Seeing all the old Christmas trees out on neighborhood tree lawns, waiting to be carted away, reminds me of the year my daughters felt so sorry for the discarded trees they decided to rescue them. The next thing I knew, our back yard was heaped with prickly, dried-up evergreens. Come spring, it was a tumbleweed farm out there.
These are the same girls whose hearts broke for an office building. Cleveland has a somewhat meager skyline, so when BP built a brand new skyscraper on Public Square, it was a very big deal for most of the city. (Never mind that BP has since booked–this was then). But my daughters felt sad and also a little indignant on behalf of the Terminal Tower, which up till then and for many years had been the tallest, most beloved building.
Studies have been done on how empathy takes root (and in the case of the Christmas trees, I guess I mean this literally). I like to think that all the stories they read and heard helped my kids connect with the rest of the world, both the world they themselves directly experienced as well as that of their fellow creatures. I recently read a comment by a teacher on why so many of her students valued reading the novel “Between Shades of Gray”. It’s the little-told story of how horrendously Lithuanians suffered under Stalin, and it doesn’t pull any punches. This teacher said something along the lines of, “I think they liked being included in a more adult world with big, difficult issues, and also being trusted to examine and to experience human suffering and triumph.” I love this teacher! Her respect for what kids are capable of is wonderful.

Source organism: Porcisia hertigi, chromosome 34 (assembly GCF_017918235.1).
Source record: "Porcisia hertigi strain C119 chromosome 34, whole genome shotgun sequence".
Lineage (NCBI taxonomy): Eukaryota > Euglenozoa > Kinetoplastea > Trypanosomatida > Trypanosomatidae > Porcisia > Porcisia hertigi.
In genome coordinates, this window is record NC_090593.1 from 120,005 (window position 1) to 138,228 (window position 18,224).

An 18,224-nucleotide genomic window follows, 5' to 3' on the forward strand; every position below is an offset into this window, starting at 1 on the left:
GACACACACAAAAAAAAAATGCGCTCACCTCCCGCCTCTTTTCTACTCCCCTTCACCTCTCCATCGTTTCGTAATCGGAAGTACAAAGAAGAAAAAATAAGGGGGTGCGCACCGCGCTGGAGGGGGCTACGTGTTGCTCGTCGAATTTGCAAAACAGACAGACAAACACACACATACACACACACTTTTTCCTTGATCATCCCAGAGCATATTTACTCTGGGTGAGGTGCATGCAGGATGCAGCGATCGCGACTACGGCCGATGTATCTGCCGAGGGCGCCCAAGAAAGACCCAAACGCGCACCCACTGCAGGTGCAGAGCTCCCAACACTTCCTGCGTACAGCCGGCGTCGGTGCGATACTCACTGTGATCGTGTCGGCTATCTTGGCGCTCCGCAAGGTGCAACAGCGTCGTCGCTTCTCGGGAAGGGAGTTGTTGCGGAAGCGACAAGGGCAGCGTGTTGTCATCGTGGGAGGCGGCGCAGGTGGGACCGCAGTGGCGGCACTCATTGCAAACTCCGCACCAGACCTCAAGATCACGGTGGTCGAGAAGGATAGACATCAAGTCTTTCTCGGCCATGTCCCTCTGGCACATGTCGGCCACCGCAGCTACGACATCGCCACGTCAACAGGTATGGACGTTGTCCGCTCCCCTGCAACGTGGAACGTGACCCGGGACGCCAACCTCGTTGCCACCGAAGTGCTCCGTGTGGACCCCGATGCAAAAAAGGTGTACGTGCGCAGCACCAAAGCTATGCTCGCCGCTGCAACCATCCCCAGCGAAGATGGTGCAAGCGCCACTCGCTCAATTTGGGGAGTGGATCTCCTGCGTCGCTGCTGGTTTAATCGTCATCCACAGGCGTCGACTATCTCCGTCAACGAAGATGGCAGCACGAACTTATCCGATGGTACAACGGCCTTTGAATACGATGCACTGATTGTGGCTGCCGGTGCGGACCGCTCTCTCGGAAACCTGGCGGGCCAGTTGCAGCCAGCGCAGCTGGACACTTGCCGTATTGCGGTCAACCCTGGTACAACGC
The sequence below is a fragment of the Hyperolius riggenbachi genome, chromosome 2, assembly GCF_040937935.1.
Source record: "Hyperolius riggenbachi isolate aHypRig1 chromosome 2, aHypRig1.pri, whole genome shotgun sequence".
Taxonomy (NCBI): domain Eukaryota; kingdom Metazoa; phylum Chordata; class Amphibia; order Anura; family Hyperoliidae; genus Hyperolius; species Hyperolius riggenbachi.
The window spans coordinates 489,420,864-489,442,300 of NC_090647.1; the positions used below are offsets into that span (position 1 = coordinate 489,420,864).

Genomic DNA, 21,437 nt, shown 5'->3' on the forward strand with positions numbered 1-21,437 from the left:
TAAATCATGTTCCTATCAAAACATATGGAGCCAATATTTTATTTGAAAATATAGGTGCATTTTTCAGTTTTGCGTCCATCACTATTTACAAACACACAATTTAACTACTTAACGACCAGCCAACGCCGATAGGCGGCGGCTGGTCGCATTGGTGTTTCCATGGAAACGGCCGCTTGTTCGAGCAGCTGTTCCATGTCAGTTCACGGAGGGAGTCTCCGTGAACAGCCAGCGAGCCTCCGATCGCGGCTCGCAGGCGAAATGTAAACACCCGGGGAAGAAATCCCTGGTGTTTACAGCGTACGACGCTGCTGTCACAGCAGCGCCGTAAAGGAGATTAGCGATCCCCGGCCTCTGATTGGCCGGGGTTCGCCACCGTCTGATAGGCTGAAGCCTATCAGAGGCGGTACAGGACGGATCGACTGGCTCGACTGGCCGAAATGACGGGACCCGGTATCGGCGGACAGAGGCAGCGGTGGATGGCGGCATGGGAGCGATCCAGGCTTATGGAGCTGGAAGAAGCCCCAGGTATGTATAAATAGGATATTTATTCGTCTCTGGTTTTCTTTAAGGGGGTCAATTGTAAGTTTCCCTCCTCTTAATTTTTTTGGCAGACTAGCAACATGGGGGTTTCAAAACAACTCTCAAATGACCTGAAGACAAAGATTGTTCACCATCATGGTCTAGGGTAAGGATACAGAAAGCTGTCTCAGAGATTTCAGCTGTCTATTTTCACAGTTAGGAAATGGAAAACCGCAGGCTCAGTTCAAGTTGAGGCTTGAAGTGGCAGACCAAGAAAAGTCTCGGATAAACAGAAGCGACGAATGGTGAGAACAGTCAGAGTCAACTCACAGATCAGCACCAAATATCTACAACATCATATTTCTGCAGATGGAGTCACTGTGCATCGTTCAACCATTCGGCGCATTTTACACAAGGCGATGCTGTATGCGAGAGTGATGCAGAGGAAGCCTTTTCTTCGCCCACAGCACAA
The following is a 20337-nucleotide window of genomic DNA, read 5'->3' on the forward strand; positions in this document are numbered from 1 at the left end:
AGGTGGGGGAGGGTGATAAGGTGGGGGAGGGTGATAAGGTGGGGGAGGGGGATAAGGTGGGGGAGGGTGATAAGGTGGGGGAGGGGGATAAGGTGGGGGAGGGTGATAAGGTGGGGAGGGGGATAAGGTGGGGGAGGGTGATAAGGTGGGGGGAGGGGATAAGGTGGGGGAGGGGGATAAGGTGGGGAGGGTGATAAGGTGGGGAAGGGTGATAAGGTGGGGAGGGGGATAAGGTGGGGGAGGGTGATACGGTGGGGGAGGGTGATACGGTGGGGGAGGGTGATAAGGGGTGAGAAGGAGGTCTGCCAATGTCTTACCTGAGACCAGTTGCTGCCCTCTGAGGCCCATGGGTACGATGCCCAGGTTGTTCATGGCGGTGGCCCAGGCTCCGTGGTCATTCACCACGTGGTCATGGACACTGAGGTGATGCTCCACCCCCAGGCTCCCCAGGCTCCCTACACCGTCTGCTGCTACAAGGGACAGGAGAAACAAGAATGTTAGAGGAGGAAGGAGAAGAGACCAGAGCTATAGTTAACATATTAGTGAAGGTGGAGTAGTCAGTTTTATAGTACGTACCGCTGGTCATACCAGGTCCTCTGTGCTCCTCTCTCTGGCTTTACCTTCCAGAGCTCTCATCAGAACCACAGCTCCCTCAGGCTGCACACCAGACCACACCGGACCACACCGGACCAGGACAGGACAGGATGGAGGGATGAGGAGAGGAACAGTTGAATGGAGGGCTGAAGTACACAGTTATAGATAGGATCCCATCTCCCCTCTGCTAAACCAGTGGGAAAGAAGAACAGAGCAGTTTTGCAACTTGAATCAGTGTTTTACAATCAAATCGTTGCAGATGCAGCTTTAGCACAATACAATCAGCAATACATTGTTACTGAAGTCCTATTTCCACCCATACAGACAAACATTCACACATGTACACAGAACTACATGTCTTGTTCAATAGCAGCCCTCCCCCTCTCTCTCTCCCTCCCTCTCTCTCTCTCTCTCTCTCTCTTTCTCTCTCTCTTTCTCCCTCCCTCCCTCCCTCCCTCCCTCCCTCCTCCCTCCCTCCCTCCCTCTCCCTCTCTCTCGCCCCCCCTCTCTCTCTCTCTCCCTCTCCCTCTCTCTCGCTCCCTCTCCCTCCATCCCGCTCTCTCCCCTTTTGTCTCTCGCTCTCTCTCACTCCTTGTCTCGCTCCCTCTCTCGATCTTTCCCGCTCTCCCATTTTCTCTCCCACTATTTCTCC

Yet it doesn’t have to be so big a story as that to poke a hole in them or any of us. A poem or a picture book will do just as nicely. Come to think of it, one of my favorite books as a child was “The Little House”. How I suffered with that little pink house as the city pressed in all around it, and it grew dirty and ramshackle and neglected! I still remember my relief when it was once more restored to a sunny hillside, with flowers all around. Maybe that’s where my daughters got their sympathy for our own sweet, unfortunately named Terminal Tower…